Too long silent
The Liberal Party looked to be out of power for a generation in 1972, but just under three years later it was back in government - led by Malcolm Fraser. His article on the Liberal Party is long overdue, and the problems he describes not unique to Victoria.
It's one thing for someone like me to complain about the Liberal Party, but it's quite another for a former Prime Minister from that party to do so. The issue about plebiscites across the party membership really is the only way to break the power of factions, and to place responsibility for them onto all party members. Those who put the Liberal Party where it is today could claim a monopoly of political sophistication, while those of us kicking against the bricks could be confirmed in our marginalisation.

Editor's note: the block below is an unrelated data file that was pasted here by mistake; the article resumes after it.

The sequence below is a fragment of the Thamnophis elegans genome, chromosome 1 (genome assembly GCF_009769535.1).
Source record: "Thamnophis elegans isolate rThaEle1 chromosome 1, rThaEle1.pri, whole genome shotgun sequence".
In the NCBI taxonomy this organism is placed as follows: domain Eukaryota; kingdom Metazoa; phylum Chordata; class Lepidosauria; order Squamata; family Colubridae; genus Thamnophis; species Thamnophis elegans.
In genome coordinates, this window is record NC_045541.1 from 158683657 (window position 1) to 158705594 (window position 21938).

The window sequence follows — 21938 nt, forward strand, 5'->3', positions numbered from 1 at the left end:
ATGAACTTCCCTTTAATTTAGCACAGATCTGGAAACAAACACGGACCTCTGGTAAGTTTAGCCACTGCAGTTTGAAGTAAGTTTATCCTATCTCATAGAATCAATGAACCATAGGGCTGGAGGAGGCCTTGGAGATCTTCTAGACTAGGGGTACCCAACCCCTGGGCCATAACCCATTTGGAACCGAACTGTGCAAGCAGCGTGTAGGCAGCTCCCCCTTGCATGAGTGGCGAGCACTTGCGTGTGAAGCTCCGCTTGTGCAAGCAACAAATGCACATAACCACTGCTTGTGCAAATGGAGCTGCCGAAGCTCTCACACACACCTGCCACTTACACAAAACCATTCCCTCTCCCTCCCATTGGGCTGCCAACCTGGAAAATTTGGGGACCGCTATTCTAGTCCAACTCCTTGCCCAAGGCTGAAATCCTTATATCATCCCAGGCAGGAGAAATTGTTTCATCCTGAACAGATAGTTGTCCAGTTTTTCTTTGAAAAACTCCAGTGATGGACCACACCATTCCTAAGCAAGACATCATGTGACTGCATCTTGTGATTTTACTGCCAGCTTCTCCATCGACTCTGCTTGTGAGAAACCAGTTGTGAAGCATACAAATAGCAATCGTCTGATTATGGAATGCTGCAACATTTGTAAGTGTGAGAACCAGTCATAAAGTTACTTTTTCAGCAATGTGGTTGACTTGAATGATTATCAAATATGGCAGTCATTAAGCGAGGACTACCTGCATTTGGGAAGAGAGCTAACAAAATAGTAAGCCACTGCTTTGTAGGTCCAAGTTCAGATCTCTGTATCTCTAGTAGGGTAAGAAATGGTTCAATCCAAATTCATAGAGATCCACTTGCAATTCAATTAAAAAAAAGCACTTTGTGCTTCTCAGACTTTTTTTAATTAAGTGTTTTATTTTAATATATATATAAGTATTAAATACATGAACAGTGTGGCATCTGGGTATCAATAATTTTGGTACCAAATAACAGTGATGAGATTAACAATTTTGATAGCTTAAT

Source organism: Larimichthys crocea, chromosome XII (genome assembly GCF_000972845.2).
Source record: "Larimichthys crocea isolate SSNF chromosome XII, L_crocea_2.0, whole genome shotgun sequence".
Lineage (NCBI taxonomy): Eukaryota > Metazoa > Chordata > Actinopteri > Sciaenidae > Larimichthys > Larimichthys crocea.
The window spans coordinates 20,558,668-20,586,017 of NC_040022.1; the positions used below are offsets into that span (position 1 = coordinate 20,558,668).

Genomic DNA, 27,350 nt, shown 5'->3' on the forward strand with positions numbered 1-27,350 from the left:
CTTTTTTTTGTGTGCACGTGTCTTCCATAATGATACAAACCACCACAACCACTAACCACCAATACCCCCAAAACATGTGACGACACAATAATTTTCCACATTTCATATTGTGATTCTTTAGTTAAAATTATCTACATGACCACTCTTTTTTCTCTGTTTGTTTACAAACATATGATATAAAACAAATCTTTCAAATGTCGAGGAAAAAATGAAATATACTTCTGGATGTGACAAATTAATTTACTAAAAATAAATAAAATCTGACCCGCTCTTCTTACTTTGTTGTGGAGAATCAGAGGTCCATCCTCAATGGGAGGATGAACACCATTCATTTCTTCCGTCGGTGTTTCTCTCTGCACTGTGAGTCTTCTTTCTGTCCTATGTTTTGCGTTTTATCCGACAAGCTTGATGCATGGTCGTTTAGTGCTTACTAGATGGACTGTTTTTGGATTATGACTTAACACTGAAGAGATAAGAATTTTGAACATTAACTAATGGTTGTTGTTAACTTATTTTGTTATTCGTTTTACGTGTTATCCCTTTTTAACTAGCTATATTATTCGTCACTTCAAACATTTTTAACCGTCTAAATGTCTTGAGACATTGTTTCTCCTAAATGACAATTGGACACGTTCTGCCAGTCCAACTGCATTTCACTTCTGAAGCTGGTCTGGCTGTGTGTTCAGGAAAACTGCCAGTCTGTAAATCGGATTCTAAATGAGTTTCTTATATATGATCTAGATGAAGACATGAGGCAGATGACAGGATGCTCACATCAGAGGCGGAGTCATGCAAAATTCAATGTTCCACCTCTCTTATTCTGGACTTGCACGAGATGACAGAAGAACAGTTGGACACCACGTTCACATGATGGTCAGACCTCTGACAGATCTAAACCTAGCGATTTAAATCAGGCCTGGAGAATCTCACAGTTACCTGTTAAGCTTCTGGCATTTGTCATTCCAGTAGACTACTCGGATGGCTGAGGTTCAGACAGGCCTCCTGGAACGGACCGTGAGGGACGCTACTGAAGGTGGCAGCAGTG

The issue of branches and their linkage to specific geographic areas and electorates remains a structural flaw in the Liberal Party, and presumably in other parties too. Fraser offers no answers. He is spot on with identifying the fear social conservatives have of broad debate: that fear has been reinforced in recent years by the paranoid Darth Vader-style monomania of US Vice President Cheney, but it began from dissatisfaction with the dissent in the Fraser Government that eventually saw it unravel.